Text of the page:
The Cleveland Indians did it last season -- they made the playoffs for the first time since 2007 en route to finishing with the club's seventh-highest winning percentage since the American League expanded to the current 162-game schedule in 1961.
Of course, doling out $117 million in free agent contracts didn't hurt, a total that was nearly $110 million more than the franchise handed out the two previous winters. It took a 21-6 September record, including winning the final 10 games of the regular season, to win a wild-card spot, where the Indians succumbed to the Rays in the one-game playoff.
For a franchise like the Indians -- an organization that perpetually has to keep one eye on the present and the other on the future -- a lot needs to go right. And it did.
Scott Kazmir was resurrected off the Indy League scrap heap to throw the third-most innings in his big league career. Yan Gomes went from nondescript prospect acquired from Toronto to finishing with 3.7 Wins Above Replacement (FanGraphs), the third-best mark among AL backstops. Ryan Raburn, released by the Tigers, followed up the worst season of his career with one that no one could have expected (.272/.357/.543 and a 152 wRC+). And a move that was staunchly criticized by the local media for two years -- acquiring the enigmatic Ubaldo Jimenez -- was one of the key driving forces down the stretch.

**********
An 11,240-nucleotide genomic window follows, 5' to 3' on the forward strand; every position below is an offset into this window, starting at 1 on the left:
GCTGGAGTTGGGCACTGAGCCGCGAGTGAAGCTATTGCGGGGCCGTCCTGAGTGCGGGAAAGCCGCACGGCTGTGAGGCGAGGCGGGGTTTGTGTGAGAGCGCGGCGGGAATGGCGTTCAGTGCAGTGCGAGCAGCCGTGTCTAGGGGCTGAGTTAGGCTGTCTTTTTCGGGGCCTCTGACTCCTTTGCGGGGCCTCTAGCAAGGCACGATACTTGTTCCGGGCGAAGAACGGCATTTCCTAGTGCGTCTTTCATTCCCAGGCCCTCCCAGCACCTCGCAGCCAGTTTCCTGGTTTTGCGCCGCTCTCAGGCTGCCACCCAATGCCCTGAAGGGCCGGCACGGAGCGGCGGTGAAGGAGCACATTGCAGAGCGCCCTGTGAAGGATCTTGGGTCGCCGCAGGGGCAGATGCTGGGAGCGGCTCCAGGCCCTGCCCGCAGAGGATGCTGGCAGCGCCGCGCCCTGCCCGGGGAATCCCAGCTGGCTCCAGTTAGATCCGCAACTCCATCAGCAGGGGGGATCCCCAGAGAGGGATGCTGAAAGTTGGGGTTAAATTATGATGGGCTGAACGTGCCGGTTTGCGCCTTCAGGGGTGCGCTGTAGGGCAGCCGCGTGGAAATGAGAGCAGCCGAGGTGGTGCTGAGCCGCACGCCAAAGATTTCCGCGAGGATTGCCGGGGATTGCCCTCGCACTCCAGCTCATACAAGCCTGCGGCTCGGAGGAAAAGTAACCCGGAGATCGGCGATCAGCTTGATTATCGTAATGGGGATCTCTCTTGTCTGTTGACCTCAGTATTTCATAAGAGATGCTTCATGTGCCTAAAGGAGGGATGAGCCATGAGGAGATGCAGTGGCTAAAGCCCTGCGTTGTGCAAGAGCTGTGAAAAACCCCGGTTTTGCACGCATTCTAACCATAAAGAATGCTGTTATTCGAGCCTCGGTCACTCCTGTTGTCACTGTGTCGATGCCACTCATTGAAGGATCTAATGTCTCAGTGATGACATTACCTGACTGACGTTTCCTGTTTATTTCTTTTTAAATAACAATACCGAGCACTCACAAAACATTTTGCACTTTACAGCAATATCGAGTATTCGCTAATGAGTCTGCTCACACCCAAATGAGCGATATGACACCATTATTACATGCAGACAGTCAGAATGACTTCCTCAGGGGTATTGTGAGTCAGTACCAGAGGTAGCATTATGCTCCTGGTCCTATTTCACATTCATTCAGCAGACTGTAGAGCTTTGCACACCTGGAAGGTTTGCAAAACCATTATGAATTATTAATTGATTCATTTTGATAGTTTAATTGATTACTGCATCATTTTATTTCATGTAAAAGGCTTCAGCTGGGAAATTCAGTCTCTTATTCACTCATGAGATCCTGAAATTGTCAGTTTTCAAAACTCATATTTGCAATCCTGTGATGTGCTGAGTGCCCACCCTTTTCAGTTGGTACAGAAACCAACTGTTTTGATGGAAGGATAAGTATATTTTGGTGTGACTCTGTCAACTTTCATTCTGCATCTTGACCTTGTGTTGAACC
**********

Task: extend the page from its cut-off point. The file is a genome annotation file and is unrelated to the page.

Not just a lot of things went right last season. A lot of unforeseen things went right for the Indians.
The difference between last year's club and the one heading into 2014 isn't drastic -- Jimenez, assuming he signs elsewhere, is going to be replaced by a full season of Danny Salazar, the club's most exciting homegrown pitching prospect since C.C. Sabathia; John Axford replaces the mercurial Chris Perez, and Shaun Marcum has the inside track at Kazmir's fifth spot in the rotation.
And, yet, Cleveland could just as easily win 82 games as it could 90 in 2014.
Depth. Or more precisely, the lack thereof.
The Indians' modus operandi has been to extend the organization's net as wide as possible in the bargain bin, hoping to unearth a few solid performances -- perhaps even getting lucky with a career season or two -- out of the mixture of buy-low candidates. It's essentially throwing as much wet spaghetti against a wall and waiting to see what sticks.
Through that method they hit three home runs in Kazmir, Raburn and lefty reliever Marc Rzepczynski, who allowed just two earned runs during his 20-plus innings of work in Cleveland. The club did OK with Mark Reynolds (he was hitting .255/.336/.505 through the end of May), and they swung-and-missed terribly on Brett Myers. Hard-throwing reliever Blake Wood, who was claimed on waivers in November 2012, is another that fits that buy-low mold who has a chance to become a key contributor in 2014.
By adding outfielder David Murphy, Marcum and Axford, the club has continued to take this approach.
But it can't stop there.